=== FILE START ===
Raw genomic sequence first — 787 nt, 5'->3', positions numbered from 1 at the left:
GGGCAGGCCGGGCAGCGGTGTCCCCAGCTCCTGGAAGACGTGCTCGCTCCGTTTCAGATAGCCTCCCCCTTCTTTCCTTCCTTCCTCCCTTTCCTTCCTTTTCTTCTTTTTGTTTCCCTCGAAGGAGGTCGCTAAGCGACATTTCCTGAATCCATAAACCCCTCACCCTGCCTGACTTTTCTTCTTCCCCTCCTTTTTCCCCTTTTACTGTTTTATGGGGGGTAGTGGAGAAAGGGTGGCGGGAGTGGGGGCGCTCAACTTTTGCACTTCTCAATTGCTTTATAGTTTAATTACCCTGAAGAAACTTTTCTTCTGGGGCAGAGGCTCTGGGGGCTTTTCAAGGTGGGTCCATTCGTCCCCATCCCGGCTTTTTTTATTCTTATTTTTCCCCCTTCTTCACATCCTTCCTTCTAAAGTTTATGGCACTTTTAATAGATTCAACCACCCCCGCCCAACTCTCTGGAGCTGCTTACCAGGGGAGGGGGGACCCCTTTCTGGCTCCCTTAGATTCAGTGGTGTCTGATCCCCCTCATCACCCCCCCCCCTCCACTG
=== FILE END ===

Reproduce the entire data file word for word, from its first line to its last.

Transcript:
Raw genomic sequence first — 787 nt, 5'->3', positions numbered from 1 at the left:
GGGCAGGCCGGGCAGCGGTGTCCCCAGCTCCTGGAAGACGTGCTCGCTCCGTTTCAGATAGCCTCCCCCTTCTTTCCTTCCTTCCTCCCTTTCCTTCCTTTTCTTCTTTTTGTTTCCCTCGAAGGAGGTCGCTAAGCGACATTTCCTGAATCCATAAACCCCTCACCCTGCCTGACTTTTCTTCTTCCCCTCCTTTTTCCCCTTTTACTGTTTTATGGGGGGTAGTGGAGAAAGGGTGGCGGGAGTGGGGGCGCTCAACTTTTGCACTTCTCAATTGCTTTATAGTTTAATTACCCTGAAGAAACTTTTCTTCTGGGGCAGAGGCTCTGGGGGCTTTTCAAGGTGGGTCCATTCGTCCCCATCCCGGCTTTTTTTATTCTTATTTTTCCCCCTTCTTCACATCCTTCCTTCTAAAGTTTATGGCACTTTTAATAGATTCAACCACCCCCGCCCAACTCTCTGGAGCTGCTTACCAGGGGAGGGGGGACCCCTTTCTGGCTCCCTTAGATTCAGTGGTGTCTGATCCCCCTCATCACCCCCCCCCCTCCACTG